Latvija in brief - 2006-12-20

  • 2006-12-20
Parliament passed the 2007 budget, which in the words of Prime Minister Aigars Kalvitis, "will help solve many problems." Expenditures are set to rise 26 percent to 4.4 billion lats (6.2 billion euros), while revenues are targeted at 4.2 billion. The deficit will amount to 1.4 percent of GDP, which would indicate that any hope for inroads against inflation are unlikely to evolve in 2007. Economy Minister Jurijs Strods stressed the social priorities embedded in the budget, which will help prevent the outflow of the country's workforce.

A group of scientists exploring Djoser's Pyramid in Egypt discovered a new passage in the ancient building. During a previous expedition, the scientists found an inscription devoted to the pyramid's architect, Imhotep, which last week they further explored. The scientists reached a previously unexplored underground level where they found the remains of a skeleton and sarcophagus at a depth of about 45 meters, close to groundwater level. Further investigation is needed to discover whether this level was used for burials or if it served as an underground necropolis during the first two dynasties of Egyptian pharaohs. The scientists also discovered a new passage leading to the eastern gallery and hope to determine the exact location of the passage during the next expedition in 2007. Djoser's Pyramid, the oldest known stone building in the world, was built some 2,700 years B.C. by architect Imhotep.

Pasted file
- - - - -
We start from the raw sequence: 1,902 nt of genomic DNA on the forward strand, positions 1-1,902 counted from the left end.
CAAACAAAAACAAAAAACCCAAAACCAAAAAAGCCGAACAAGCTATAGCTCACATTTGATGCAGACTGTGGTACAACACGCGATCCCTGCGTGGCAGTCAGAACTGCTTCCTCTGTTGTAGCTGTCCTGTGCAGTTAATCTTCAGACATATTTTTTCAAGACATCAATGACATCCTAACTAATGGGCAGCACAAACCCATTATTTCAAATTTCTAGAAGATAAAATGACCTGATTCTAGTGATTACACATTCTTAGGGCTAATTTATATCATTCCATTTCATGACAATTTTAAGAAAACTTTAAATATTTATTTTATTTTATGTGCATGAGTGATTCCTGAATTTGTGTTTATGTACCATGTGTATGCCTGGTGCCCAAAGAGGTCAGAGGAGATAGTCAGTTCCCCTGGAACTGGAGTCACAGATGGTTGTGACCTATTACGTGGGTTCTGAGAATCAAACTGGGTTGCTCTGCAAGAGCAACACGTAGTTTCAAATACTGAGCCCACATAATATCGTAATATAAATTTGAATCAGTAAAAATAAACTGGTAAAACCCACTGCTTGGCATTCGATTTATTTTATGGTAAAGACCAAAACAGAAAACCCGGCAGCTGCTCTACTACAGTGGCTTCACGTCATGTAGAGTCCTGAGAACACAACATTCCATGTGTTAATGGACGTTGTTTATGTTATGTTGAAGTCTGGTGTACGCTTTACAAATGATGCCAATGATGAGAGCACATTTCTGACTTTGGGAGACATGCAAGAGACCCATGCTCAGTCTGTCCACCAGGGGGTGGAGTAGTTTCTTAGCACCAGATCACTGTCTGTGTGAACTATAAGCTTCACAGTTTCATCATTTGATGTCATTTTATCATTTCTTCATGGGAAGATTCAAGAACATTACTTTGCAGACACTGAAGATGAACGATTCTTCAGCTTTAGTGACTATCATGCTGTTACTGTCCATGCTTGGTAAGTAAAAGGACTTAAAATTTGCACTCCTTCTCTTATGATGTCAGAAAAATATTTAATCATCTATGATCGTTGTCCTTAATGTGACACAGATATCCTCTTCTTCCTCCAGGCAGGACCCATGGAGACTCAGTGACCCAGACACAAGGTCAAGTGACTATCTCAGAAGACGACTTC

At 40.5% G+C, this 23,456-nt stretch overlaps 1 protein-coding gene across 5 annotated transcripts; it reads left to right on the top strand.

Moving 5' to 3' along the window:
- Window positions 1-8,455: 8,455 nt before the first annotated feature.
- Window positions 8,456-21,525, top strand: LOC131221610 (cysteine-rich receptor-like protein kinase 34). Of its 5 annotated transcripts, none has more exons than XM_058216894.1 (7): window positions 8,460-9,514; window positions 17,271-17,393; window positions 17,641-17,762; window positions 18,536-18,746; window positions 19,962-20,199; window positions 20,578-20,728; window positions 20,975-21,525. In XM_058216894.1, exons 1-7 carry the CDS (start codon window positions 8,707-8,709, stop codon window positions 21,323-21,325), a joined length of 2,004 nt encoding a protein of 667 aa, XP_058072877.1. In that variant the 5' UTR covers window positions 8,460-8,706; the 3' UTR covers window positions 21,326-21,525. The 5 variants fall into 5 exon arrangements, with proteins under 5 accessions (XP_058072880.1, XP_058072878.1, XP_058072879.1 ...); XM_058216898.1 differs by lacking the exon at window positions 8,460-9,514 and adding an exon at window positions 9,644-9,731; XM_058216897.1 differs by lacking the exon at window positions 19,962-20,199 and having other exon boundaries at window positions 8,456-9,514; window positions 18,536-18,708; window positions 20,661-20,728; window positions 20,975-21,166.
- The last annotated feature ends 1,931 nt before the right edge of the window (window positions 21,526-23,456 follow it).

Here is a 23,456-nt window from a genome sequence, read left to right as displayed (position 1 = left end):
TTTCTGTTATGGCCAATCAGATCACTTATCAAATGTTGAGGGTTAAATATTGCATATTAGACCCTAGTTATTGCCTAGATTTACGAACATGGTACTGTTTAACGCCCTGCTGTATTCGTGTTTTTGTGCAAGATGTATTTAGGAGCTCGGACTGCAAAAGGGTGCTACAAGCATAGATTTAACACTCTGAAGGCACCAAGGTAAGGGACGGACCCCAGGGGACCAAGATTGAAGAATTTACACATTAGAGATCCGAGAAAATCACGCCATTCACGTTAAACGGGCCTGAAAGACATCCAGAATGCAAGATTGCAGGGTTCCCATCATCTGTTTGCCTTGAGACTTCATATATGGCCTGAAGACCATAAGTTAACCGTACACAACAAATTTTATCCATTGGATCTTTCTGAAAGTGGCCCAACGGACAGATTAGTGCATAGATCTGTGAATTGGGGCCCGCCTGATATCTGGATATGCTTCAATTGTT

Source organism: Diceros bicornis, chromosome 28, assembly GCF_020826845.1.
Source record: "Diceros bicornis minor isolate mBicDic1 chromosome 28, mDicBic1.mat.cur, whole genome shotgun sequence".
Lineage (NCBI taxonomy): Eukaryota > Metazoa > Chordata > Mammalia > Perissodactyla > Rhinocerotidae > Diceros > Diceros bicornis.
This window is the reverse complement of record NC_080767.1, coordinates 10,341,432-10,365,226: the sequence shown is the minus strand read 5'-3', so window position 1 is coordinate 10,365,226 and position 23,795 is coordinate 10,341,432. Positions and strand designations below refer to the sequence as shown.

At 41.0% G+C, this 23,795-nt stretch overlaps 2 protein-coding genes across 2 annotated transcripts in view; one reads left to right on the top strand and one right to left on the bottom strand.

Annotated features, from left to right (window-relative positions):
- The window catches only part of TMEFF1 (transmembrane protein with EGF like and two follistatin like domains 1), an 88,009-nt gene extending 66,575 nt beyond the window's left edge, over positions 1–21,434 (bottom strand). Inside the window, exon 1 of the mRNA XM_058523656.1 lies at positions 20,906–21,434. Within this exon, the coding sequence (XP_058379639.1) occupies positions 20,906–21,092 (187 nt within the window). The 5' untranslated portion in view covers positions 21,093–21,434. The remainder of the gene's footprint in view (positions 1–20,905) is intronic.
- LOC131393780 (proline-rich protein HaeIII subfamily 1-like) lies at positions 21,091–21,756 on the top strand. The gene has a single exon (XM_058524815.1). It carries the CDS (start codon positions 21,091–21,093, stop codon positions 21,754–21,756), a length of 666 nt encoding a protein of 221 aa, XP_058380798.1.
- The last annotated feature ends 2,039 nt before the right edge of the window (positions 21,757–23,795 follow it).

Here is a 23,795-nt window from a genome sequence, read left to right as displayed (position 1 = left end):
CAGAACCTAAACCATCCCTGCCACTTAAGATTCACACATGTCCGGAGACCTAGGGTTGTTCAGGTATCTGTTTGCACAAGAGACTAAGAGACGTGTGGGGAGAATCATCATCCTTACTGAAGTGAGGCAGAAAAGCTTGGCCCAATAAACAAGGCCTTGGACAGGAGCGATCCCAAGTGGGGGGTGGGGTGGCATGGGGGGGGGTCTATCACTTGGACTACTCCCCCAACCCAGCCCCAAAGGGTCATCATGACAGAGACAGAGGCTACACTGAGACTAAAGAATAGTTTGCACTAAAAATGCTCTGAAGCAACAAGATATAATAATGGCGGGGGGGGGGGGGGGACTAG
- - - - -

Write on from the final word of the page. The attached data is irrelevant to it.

Rumors over the possible polonium poisoning of a Latvian resident, who has been staying in London's Millennium hotel, have been dispelled. Such suspicions were raised after Russian spy Alexander Litvinenko was poisoned with radioactive polonium 210, which may have happened after a meeting at the same hotel. Inga Ernstone, representing the Latvian Embassy in the U.K., told the Baltic News Service that no traces of the radioactive substance were found during examinations of his body. About 620 people have taken medical tests, including 204 from the hotel bar, to find out whether they were also poisoned with polonium. Specialists said that about 29 people might have been exposed to radiation.

Edmunds Johansons, Latvia's last KGB general, presented his memoir, "Notes of a KGB General." The book includes information on the structure of the former Soviet secret service and its last days during Latvia's independence movement in the late 1980s and early 1990s. The author also describes various special KGB operations in Latvia. Johansons reveals facts previously unknown to the public and speculates what could have happened during the crucial days of August 1991 had the Latvian branch of the KGB yielded to the pressure of Moscow and distributed weapons to the KGB's special reserve units. Johansons joined the Soviet secret service in 1972, and in March 1990 he was appointed as head of Latvia's KGB.